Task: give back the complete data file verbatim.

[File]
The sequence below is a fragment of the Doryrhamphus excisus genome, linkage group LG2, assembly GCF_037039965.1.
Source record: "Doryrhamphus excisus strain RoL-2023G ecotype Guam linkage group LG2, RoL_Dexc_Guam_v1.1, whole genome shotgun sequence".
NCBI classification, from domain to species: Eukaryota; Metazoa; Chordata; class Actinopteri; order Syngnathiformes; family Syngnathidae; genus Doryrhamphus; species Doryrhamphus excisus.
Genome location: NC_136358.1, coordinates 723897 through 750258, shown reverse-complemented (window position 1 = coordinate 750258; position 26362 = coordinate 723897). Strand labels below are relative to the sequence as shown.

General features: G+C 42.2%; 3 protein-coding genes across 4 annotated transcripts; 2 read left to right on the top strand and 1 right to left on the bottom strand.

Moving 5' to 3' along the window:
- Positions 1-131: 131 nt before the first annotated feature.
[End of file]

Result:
The sequence below is a fragment of the Doryrhamphus excisus genome, linkage group LG2, assembly GCF_037039965.1.
Source record: "Doryrhamphus excisus strain RoL-2023G ecotype Guam linkage group LG2, RoL_Dexc_Guam_v1.1, whole genome shotgun sequence".
NCBI classification, from domain to species: Eukaryota; Metazoa; Chordata; class Actinopteri; order Syngnathiformes; family Syngnathidae; genus Doryrhamphus; species Doryrhamphus excisus.
Genome location: NC_136358.1, coordinates 723897 through 750258, shown reverse-complemented (window position 1 = coordinate 750258; position 26362 = coordinate 723897). Strand labels below are relative to the sequence as shown.

General features: G+C 42.2%; 3 protein-coding genes across 4 annotated transcripts; 2 read left to right on the top strand and 1 right to left on the bottom strand.

Moving 5' to 3' along the window:
- Positions 1-131: 131 nt before the first annotated feature.